James Baldwin said,
“Freedom is not something that anybody can be given. Freedom is something people take, and people are as free as they want to be”
His statement does not meant that people who are not free don’t want to be. People do not generally choose their chains. But freedom, liberation, begins in the human heart and mind. You have to imagine it, have a vision before it can come to pass. In slavery days, songs were sung in the fields. They helped make the long days go by, but they also kept the hope of freedom alive.
Oh, liberty and justice! We can’t find either of them alone. You can’t be free until you know who you are. And you can’t really know who you are until you find at least one kindred spirit who will see you, really see you. We all need somebody who will see us as someone who has something to offer to the world, who will look at us and recognize that divine spark that each of us carries inside.
We say Namaste here sometimes. It is a Hindu term that is used as a greeting and basically means that the divine in me bows to the divine in you.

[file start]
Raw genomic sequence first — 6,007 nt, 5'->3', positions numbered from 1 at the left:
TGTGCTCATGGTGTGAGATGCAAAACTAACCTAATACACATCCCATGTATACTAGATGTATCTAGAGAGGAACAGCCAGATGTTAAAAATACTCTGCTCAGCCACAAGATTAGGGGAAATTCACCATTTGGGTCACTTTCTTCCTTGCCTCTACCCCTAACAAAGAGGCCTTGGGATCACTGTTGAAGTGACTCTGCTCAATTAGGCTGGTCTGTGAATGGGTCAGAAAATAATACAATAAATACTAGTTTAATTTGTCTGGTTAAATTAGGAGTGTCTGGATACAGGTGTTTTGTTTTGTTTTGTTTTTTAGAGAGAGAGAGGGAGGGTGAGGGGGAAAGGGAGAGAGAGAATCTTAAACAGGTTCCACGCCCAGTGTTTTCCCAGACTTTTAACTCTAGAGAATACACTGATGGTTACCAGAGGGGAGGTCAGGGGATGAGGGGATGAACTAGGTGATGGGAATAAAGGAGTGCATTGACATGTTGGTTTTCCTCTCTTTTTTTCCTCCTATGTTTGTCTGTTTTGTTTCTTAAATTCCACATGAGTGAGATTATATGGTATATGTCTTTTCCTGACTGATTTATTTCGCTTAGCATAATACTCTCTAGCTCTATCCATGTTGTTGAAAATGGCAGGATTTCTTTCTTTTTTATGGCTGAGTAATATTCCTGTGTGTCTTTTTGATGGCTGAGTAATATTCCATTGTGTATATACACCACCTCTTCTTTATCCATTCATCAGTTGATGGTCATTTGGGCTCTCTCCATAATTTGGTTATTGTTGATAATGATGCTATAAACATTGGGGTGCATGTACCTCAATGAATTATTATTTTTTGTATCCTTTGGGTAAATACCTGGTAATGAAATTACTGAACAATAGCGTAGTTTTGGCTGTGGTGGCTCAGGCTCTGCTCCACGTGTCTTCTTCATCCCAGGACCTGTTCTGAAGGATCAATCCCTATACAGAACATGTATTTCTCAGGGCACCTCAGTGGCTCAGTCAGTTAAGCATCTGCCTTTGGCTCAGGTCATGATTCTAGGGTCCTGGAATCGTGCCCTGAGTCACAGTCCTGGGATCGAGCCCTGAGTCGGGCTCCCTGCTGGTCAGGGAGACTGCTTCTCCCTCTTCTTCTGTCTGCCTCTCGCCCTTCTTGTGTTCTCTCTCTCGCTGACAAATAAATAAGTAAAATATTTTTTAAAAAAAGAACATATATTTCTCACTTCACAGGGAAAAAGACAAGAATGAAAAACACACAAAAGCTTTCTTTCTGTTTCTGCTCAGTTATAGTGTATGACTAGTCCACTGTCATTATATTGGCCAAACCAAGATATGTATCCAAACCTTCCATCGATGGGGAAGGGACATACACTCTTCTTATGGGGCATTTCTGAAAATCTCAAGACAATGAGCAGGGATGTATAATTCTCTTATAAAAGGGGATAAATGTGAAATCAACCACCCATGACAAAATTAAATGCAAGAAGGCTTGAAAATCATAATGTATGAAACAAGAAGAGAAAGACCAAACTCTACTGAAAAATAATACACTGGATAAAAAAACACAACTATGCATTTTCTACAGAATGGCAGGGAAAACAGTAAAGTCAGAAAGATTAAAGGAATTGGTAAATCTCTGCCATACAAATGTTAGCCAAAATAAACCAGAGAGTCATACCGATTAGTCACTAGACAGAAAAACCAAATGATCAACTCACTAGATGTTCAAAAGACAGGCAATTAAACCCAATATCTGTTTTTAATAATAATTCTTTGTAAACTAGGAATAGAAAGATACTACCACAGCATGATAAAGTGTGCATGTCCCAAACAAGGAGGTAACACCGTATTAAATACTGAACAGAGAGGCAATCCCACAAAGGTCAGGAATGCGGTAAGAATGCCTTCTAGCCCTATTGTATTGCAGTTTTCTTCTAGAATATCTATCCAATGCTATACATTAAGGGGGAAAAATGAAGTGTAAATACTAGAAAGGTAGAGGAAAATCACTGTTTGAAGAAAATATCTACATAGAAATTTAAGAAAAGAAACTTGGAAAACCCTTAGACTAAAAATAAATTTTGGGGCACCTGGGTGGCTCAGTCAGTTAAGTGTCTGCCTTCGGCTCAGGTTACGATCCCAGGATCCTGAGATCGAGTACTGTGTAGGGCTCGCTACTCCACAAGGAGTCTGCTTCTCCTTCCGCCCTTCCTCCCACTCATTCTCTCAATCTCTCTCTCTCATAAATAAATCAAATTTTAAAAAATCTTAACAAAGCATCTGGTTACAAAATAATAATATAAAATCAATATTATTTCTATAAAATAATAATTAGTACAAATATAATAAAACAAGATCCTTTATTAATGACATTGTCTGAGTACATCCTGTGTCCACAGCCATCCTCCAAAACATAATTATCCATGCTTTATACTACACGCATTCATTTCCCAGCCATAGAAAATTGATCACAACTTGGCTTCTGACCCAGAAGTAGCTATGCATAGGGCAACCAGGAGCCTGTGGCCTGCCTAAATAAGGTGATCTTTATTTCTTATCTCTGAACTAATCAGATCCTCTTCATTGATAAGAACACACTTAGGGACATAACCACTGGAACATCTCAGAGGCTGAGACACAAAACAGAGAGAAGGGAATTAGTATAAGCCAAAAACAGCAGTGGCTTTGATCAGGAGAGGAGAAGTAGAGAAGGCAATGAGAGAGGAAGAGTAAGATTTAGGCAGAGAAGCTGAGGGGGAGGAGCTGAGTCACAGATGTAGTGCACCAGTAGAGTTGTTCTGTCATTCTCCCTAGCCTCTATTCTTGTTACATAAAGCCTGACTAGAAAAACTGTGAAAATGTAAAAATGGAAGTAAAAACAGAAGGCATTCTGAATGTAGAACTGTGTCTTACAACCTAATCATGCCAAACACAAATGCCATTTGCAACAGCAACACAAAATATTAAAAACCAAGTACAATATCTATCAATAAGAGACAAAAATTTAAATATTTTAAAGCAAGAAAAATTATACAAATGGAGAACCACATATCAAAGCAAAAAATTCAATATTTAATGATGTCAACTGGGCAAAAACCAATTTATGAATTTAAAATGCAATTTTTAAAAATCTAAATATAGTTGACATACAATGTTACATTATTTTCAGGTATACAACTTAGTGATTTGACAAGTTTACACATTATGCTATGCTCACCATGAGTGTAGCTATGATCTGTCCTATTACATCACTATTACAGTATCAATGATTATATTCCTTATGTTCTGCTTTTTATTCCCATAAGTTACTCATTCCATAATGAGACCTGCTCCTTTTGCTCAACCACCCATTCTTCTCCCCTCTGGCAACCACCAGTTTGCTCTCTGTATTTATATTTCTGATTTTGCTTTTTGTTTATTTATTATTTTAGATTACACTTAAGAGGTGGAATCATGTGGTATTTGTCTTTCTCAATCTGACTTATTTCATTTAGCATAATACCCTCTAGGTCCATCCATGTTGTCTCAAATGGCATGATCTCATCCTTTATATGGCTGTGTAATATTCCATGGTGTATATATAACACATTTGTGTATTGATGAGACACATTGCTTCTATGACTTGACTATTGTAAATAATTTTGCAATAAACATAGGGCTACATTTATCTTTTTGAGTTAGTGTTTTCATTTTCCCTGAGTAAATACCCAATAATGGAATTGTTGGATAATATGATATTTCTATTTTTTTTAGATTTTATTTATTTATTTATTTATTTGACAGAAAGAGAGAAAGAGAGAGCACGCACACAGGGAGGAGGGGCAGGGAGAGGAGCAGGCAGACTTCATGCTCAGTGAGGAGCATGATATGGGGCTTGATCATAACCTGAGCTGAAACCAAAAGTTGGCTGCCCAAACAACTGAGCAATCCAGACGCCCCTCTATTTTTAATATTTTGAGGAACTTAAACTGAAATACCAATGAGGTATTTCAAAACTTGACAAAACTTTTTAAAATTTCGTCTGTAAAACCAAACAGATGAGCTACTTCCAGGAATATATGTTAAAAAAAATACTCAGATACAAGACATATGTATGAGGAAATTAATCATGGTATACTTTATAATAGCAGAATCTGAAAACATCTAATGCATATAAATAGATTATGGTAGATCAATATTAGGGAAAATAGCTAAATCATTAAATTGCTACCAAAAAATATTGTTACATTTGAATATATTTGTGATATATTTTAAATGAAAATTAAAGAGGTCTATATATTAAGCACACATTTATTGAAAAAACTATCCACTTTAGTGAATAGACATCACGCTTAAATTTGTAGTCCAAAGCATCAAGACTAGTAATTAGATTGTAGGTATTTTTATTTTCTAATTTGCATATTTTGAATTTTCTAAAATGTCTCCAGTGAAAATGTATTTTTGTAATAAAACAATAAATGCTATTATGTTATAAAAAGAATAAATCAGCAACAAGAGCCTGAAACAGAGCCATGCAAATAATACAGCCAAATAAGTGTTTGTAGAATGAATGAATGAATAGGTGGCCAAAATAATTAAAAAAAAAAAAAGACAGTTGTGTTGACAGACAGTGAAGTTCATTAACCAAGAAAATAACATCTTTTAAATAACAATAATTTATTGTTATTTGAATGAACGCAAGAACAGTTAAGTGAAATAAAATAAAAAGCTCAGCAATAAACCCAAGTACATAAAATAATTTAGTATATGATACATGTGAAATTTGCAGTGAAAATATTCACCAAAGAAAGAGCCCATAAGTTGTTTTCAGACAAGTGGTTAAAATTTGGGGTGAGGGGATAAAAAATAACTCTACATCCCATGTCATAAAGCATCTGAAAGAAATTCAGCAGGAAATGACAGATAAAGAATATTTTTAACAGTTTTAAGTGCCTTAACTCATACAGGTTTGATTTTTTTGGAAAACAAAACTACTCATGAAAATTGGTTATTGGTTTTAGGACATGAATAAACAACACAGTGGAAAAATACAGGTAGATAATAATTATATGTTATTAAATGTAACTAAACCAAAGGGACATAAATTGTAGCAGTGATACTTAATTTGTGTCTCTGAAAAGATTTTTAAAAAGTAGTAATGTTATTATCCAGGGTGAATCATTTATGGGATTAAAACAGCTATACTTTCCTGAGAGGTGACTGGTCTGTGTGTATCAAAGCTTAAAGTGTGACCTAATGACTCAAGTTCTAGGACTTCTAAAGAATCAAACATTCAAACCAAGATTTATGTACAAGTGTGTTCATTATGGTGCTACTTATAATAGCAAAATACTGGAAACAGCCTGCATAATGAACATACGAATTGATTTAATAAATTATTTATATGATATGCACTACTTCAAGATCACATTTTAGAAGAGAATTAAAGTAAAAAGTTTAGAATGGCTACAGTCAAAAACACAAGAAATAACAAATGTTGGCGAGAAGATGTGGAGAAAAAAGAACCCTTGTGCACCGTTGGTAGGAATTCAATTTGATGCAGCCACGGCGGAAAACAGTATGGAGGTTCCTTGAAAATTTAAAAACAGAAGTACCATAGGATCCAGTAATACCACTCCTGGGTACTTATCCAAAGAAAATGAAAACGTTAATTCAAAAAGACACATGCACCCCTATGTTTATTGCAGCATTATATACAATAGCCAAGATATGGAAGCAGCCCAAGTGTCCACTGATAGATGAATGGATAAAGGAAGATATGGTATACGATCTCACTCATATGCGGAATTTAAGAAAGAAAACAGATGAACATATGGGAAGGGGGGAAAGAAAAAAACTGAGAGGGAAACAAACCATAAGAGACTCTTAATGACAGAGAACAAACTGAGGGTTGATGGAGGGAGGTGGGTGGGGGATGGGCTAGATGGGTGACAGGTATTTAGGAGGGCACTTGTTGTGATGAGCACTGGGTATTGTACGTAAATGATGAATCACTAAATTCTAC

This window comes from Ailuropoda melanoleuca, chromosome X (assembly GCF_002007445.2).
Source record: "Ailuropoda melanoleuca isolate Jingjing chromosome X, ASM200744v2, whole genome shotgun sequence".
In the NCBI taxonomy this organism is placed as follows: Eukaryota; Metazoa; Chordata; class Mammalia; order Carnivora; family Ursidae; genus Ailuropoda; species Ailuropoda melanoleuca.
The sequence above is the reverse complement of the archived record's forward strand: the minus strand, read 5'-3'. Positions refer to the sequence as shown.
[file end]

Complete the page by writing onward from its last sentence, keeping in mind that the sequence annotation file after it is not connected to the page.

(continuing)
Namaste means are all holy. It doesn’t matter who we are or how much money we have. It doesn’t matter what we have done or haven’t done. We are holy.
Do you believe that?
Do you believe that the lives of all people are sacred? Do you believe that your life is sacred?
Sometimes that last one is the hardest.
Try it with me. Even if you don’t think it is true, just try it.
“I am holy.” It is OK to cry. Some of you have been told that you aren’t an OK person. That was wrong. Say, “I am holy.”
Now, look around the room as we say, “You are holy,”
We are all in the room, so let’s say, “We are holy.”